Salvator Mundi, the portrait of Christ by Renaissance master Antonello da Messina, stares through you.

It doesn't matter how you address the beneficent visage, which looms over the stage during On the Concept of the Face Regarding the Son of God. It doesn't matter whether you believe in Jesus as a divine power; his gaze burrows into you as it burned into Romeo Castellucci.

"He called me as a man, not as God," says the provocative Italian theater practitioner, whose play runs Thursday through Saturday at the Suzanne Roberts Theatre as part of the 2013 Fringe Festival.

By the end of the play, conceived and directed by Castellucci, the portrait will be as battered and smeared with excrement as the play's principal character, an incontinent old man who is cared for by his dutiful son.

The combination of excrement, the Jesus backdrop, and the elderly actor inevitably stirs controversy, not only because Castellucci raises the question of God's absence in the face of suffering (or his presence - the director traffics in abstracts without answers) but because of the manner in which he deals with decay and death.

"It's a story about love, tenderness," says Castellucci during a Skype interview from the offices of Socìetas Raffaello Sanzio in Cesena, Italy. "This belongs to Christian tradition, but it is not direct."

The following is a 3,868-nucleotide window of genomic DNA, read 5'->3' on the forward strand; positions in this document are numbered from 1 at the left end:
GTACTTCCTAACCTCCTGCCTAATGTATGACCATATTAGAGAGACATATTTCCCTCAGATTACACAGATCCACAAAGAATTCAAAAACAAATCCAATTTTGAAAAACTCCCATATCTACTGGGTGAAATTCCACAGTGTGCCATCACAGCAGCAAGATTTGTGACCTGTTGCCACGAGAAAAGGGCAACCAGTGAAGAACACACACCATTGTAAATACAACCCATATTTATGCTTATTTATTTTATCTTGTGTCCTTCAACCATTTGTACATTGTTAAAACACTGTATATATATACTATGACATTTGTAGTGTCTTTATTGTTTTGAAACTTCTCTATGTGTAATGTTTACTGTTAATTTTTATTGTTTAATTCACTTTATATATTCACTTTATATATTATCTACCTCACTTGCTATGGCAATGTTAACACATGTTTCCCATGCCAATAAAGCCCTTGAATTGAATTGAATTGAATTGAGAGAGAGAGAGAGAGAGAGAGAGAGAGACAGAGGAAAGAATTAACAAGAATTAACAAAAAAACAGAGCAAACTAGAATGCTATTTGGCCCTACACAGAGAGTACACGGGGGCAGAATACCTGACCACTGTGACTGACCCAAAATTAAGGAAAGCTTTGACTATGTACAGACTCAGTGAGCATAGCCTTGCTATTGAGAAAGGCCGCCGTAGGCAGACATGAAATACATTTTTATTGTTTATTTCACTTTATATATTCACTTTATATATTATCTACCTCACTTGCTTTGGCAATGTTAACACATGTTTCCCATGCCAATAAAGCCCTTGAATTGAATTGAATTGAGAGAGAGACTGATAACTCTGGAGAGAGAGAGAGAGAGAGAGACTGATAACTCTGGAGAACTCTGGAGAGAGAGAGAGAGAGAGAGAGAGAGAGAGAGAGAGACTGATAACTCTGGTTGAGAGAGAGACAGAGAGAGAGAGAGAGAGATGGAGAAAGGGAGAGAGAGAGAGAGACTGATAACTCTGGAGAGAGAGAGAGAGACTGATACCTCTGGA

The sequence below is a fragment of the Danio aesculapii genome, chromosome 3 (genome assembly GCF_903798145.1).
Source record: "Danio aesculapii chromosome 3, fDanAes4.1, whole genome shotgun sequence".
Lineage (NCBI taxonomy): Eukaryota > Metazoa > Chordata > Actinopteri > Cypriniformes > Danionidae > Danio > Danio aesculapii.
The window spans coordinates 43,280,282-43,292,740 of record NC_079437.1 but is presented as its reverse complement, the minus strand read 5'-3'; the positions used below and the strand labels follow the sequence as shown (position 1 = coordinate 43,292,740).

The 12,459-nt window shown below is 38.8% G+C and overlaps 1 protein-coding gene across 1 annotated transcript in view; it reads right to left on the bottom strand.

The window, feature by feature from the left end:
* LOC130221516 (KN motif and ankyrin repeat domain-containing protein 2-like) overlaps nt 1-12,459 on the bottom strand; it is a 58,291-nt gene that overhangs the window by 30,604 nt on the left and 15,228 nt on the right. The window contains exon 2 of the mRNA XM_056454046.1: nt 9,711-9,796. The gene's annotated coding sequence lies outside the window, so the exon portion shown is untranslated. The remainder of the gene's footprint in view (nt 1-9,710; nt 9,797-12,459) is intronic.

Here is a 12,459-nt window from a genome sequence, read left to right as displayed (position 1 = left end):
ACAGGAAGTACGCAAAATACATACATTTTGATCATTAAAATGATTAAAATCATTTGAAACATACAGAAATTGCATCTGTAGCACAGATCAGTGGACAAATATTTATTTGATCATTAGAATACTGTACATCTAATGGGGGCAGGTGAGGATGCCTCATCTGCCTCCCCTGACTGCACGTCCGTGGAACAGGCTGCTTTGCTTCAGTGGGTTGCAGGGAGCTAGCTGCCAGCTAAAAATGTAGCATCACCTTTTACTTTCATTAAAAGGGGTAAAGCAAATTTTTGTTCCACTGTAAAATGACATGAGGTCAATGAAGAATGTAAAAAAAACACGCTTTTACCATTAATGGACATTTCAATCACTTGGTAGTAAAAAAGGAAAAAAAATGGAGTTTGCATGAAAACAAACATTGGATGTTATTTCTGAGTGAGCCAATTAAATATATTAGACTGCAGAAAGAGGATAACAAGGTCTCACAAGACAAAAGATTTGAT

For Castellucci, the portrait and the play's portrayal of end-of-life issues represent beauty and conflict as told through metaphor - what it means to believe in God and not to believe, in one breath. "I chose this portrait, then imagined terrible conditions as an answer to terrible beauty."

Such provocative duality thrilled FringeArts impresario Nick Stuccio when he saw Castellucci's Concept in Montreal last year. In Castellucci, he found a transgressive artist whose visceral theatricality refuses to go down easily.

"He moves slowly through real time, offering up big philosophical questions without being obvious," says Stuccio, who sees Concept not as a treatise on religion but rather as a taboo-breaking story about systems, the conceptual notion of Christ. "God's not here, he's an abstract idea. In that absence, we're left to grapple with what Christ is."

Castellucci has grappled with the idea of faith, but ask him if he believes in God, Jesus, or Catholicism, and he says the answer is of no consequence to his aesthetic.

"That is a personal question, unimportant to the story," he says. "Religion is not my métier. In any case, I am full of doubt."

Doubt, but not disavowal; the contradiction of which Castellucci speaks - one that rears its head toward the play's finale, when the phrase "I am Your Shepherd" appears, followed by "NOT" - stems from Psalms 22 and 23, which read, respectively, "My God, my God, why hast thou forsaken me?" and "The Lord is my shepherd; I shall not want."

Says Castellucci, "Right next to each other, we get the full representation of our conflict with God."

Castellucci sees himself as a conduit, posing questions that only theater and religion can. "They are sisters, theater and religion, born in the same time. It is natural, a choice to tell this story in that way."